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LTER Key Research Findings

Among the many research results from LTER sites, some findings stand out as being particularly important to achieve the LTER goal of providing information to conserve, protect, and manage the nation's ecosystems. Short descriptions of key findings at each site emphasize the importance of long-term data in understanding the pace and pattern of ecological change.

Communication to Policymakers (FCE LTER)
The Everglades is imbedded in a human-dominated landscape that is constantly changing in response to local and global environmental manipulations. Working with an inter-governmental task force, FCE has helped create a reporting system linking the causes and consequences of these dynamics and communicating the results in a transparent format accessible to a wide audience. This reporting system has...
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Productivity Gradients in Mangroves (FCE LTER)
Mangrove forests in the Florida Everglades form an ecotone, which is a critical link between freshwater marshes and the marine environments of Florida Bay and the Gulf of Mexico. These forested wetlands provide shoreline protection against storms, "nurseries" for shrimp, fish, and crabs, as well as habitat for several endangered and threatened species such as the American crocodile. FCE...
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Productivity Paradox (FCE LTER)
FCE researchers have found that productivity in the Everglades, and other limestone-based Carbbean wetlands, is dominated by extraordinarily productive algal mats, despite extreme nutrient limitation. This phenomenon has been called a "productivity paradox" (Gaiser et al. 2011). This production would be expected to support a large biomass of aquatic primary consumers but does not (Turner et al....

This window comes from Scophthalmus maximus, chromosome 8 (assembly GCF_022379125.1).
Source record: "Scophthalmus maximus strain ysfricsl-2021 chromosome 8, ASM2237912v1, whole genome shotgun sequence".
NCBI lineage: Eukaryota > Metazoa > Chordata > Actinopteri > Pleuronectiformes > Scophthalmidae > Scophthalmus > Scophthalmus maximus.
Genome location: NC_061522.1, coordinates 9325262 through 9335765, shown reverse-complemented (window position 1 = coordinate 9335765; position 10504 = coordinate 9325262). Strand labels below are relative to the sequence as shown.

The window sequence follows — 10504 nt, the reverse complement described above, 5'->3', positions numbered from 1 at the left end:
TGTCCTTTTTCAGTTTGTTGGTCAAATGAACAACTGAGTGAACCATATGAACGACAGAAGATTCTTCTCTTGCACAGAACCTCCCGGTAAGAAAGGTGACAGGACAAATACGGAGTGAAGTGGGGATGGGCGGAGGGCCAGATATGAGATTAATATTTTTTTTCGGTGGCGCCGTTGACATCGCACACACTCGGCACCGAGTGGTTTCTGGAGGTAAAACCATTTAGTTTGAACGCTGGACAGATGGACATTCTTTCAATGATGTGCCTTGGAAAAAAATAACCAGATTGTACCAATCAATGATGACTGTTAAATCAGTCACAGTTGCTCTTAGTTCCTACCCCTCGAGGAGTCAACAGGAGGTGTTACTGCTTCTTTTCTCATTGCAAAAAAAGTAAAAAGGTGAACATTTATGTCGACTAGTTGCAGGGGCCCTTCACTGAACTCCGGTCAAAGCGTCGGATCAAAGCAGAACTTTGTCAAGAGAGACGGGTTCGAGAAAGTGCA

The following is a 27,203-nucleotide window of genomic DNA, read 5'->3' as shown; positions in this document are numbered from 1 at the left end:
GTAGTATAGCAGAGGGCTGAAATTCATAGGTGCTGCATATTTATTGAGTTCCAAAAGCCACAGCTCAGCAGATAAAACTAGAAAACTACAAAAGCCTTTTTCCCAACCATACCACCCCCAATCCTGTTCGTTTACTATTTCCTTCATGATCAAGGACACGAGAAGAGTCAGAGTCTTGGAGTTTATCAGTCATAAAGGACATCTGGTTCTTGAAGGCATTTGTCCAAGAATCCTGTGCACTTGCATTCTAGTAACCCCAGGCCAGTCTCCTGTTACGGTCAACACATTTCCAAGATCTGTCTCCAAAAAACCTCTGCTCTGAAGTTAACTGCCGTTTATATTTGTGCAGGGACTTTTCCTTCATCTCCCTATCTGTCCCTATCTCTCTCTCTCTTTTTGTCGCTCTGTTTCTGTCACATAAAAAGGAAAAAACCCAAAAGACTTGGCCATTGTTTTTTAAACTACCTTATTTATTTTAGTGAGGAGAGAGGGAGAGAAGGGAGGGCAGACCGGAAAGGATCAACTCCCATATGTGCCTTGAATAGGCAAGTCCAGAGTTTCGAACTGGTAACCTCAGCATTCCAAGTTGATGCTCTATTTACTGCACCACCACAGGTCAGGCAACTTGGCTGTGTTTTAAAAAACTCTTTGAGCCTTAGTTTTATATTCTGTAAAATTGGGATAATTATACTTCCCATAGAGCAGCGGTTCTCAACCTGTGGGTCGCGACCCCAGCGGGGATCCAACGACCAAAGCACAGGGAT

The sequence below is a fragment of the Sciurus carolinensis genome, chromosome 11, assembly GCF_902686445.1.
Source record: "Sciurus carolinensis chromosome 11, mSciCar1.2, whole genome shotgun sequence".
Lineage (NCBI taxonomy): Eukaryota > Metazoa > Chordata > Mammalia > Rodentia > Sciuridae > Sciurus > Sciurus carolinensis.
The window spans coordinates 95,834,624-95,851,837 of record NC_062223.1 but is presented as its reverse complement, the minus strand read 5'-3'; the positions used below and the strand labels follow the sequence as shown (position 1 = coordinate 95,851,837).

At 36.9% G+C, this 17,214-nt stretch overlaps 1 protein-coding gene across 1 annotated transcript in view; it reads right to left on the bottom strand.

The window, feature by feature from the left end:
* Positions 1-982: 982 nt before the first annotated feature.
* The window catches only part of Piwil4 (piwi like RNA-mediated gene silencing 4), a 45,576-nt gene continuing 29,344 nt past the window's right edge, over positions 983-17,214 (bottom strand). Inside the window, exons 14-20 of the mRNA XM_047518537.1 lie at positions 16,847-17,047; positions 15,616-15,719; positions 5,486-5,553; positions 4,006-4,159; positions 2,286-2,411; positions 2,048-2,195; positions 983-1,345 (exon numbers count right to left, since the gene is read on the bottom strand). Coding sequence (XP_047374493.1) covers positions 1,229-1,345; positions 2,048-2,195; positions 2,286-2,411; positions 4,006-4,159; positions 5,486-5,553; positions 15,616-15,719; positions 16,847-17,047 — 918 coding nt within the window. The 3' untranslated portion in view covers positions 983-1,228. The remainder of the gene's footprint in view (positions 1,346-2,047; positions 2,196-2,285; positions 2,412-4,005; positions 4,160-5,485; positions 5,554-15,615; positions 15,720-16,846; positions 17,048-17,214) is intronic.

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Food Webs (FCE LTER)
Determining the sources, fate, and transport of dead organic matter is an important aspect of understanding the linkages between freshwater and marine environments in estuaries such as the Everglades. Comparative work among aquatic sites in the LTER network has shown that the dissolved form of organic matter is abundant in the Everglades but less biologically available compared to other estuaries...
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Unique Nutrient Sources (FCE LTER)
FCE research has shown that the Everglades operates differently from other coastal ecosystems in that its estuaries that are "upside-down", with seawater supplying limiting nutrients landward, rather than the other way around. Collaborative research with Caribbean scientists, particularly those associated with Mexican LTER programs (MexLTER), has shown similar upside-down features in similar...
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